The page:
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Hindu nationalists and The Hindutva Ideology

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image Source: beyondheadlines.in

Kerala: What was the common thread that united Hindu nationalists Dayananda Saraswati, Sri Aurobindo, Swami Vivekananda and Vinayak Damodar Savarkar? With their thinking, discourse and writings, all four influenced new thinking among Hindus that eventually paved the way for the Hindutva as we know today.

Savarkar was no doubt the most vocal votary of Hindutva. But the other three contributed no less even as the world viewed them largely as Hindu reformers. With admirable academic research, Jyotrimaya Sharma, who is no Marxist historian, brings alive the intellectual traditions that have helped to nourish Hindutva ideology.

Dayananda (1824-83) founded Arya Samaj with a missionary’s zeal: There had to be rigid adherence to the Vedas, there could be no compromise on that. The Jains, Buddhists, Shaivites and Vaishnavites had perverted the Vedic idea. Dayananda also rejected the reincarnation theory – the very basis of Hinduism. The divine origins of the Vedas rested on the fact that they were free of error and axiomatic. All other “snares” had to be rejected including Bhagavat and Tulsi Ramayan. He did not spare Christianity and Islam either. “Dayananda’s extreme vision of a united, monochromatic and aggressive Hinduism is an inspiration to votaries of Hindutva today,” says Sharma, a professor of political science at the University of Hyderabad.

For Aurobindo (1872-1950), Swaraj was to be seen as the final fulfilment of the Vedantic ideal in politics. After once taking a stand that ‘Mother’ should not be seen as the Mother of Hindus alone, he changed gears and began to take an aggressive stand vis-a-vis Muslims. His prescription to make the Muslims ‘harmless’ was to make them lose their fanatical attachment to their religion. Placating Muslims would amount to abandoning the greatness of India’s past and her spirituality. By 1939, Aurobindo was sounding more like a Savarkar. No wonder, Sharma is clear that Aurobindo’s contribution to the rise of political Hindutva is second to none. “The maharshi turned into a pamphleteer of the Hindu rashtra concept without being conscious of it.”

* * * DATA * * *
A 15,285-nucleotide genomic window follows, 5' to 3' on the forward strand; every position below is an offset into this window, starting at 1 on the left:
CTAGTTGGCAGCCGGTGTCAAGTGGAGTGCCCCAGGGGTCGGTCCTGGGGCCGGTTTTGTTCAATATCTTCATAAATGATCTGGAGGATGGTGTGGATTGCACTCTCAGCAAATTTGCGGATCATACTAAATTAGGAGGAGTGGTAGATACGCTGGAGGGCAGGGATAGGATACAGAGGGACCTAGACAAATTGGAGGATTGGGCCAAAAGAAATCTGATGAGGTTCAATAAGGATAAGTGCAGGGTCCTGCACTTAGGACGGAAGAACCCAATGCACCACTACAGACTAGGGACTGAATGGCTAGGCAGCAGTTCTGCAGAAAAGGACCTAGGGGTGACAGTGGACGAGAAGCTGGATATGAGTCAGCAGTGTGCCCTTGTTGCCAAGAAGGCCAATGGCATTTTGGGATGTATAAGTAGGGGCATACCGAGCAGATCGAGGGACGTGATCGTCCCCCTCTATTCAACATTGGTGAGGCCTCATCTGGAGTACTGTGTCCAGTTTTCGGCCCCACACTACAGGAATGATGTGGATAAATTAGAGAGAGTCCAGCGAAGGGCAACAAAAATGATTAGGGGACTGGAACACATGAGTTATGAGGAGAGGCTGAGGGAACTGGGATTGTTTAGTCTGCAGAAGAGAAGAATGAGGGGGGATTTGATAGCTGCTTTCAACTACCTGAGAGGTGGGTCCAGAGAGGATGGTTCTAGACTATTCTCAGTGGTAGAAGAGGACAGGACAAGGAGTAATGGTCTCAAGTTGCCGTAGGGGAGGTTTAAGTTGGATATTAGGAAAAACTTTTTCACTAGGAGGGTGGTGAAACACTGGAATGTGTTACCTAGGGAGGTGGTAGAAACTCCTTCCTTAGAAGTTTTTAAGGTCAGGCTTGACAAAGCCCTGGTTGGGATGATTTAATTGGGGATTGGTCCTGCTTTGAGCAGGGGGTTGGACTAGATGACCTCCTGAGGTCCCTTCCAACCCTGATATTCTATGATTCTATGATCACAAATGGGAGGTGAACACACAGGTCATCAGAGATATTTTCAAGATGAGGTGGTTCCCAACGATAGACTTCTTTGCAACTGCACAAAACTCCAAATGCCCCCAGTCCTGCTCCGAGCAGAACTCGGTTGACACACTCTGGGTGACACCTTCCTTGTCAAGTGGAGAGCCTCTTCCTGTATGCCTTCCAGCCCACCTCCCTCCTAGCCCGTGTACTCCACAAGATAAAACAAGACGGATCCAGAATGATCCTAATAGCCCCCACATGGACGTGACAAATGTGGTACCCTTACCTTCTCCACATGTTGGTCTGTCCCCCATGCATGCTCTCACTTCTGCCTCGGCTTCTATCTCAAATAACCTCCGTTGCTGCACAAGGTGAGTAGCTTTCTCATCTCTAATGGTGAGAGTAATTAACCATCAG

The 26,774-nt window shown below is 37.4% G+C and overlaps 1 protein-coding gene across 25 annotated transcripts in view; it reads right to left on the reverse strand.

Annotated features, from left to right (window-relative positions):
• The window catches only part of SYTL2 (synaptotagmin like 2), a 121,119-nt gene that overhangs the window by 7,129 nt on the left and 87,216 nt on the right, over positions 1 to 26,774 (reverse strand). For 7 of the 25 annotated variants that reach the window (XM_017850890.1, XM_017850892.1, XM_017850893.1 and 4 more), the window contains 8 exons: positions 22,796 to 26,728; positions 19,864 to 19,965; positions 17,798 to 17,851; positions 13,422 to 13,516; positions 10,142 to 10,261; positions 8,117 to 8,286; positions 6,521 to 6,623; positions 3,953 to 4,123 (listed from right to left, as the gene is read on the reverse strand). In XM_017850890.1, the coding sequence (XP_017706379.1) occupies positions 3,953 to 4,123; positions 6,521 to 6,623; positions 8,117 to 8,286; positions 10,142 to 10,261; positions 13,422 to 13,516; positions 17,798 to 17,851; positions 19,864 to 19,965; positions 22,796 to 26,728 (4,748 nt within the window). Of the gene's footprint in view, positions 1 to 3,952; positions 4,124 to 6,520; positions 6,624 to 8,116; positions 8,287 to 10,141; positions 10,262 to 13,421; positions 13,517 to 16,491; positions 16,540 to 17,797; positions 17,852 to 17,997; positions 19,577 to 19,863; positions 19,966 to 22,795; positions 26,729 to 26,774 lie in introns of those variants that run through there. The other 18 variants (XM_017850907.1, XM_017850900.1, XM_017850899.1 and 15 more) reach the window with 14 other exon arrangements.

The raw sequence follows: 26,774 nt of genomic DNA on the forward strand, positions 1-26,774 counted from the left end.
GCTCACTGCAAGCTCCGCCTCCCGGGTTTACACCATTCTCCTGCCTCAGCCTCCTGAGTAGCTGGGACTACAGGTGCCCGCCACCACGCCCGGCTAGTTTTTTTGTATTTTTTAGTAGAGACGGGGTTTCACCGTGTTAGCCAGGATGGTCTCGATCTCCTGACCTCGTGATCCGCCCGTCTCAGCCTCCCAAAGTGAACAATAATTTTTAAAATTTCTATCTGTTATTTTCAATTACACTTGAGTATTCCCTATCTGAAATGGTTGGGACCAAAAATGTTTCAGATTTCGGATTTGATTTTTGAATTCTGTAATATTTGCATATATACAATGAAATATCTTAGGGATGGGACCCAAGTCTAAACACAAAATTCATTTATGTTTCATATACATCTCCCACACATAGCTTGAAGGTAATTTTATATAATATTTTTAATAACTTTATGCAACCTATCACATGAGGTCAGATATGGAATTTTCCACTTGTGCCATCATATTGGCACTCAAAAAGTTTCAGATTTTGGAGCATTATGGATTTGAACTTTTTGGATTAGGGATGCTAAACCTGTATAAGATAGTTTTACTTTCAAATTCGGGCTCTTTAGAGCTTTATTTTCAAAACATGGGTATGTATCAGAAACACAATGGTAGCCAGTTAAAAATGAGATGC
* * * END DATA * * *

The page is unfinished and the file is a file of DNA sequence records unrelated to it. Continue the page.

Vivekanada (1863-1902) was, according to Sharma, a proponent of a strong, virile and militant ideal of the Hindu nation. He was clear that Hinduism had to be cleaned of all tantric, puranic and bhakti influences and rebuilt upon the solid foundation of Vedanta. Overcoming physical weakness was more important; religion could wait. (“You will understand Gita better with your biceps, your muscles, a little stronger.”) Hinduism knew tolerance; most other faiths were given to dogmatism, bigotry, violence and fanaticism. Vivekananda was far away from the oneness of faiths unlike Sri Ramakrishna, his guru. “India to him was always the Hindu nation.”

Savarkar (1883-1966) politicized religion and introduced religious metaphors into politics. His singular aim was to establish India as a Hindu nation. In that sense, Savarkar “remains the first, and most original, prophet of extremism in India”. His world-view was non-negotiable, strictly divided into ‘friends’ and ‘foes’, ‘us’ and ‘them’, ‘Hindus’ and ‘Muslims’. His commitment to Hindu rashtra superseded his devotion for India’s independence. Independent India, he felt, “must ensure and protect the Hindutva of the Hindus”. As he would say: “We are Indians because we are Hindus and vice versa.”

Credits: newskerala.com

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Watching Movies Breaks Barriers Of Culture: Rajyavardhan Rathore

He said even if the language of the film is not understood, the emotion in a film is understood

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Watching Movies Breaks Barriers Of Culture: Rajyavardhan Rathore
Watching Movies Breaks Barriers Of Culture: Rajyavardhan Rathore, flickr

Watching movies can break barriers of colour and culture, Minister of Information and Broadcasting Rajyavardhan Rathore said here while inaugurating the European Union Film Festival.

Rathore on Monday inaugurated the gala, where 24 latest European movies are being screened from 23 European countries. The festival, which opened with Slovakian movie “Little Harbour”, will traverse through 11 cities in India, read a PIB statement.

Rathore said the charm in watching a film is in seeing the story as well as meeting people, and that is the essence of a film festival. He said that though people across the border vary by skin colour and culture, they are one people, and that watching films breaks these barriers and the story gets communicated to the people of any country.

He said even if the language of the film is not understood, the emotion in a film is understood through the body language.

Cinema
Cinema, flickr

The fest is organised by the Directorate of Film Festivals, partnering with the delegation of the European Union and embassies of EU member states in various city film clubs. It has movies from Austria, Belgium, Bulgaria, Croatia, Cyprus, Czech Republic, Denmark, Estonia, Finland, France, Germany, Greece, Hungary, Italy, Latvia, Lithuania, Luxembourg, Netherlands, Poland, Portugal, Slovakia, Spain and Sweden.

Also read: Actor Naseeruddin Shah Says, 50 Years From Now Cinema Halls Would Be Found In Museums

It will travel through New Delhi, Chennai, Port Blair, Pune, Puducherry, Kolkata, Jaipur, Visakhapatnam, Thrissur, Hyderabad and Goa till August 31. (IANS)

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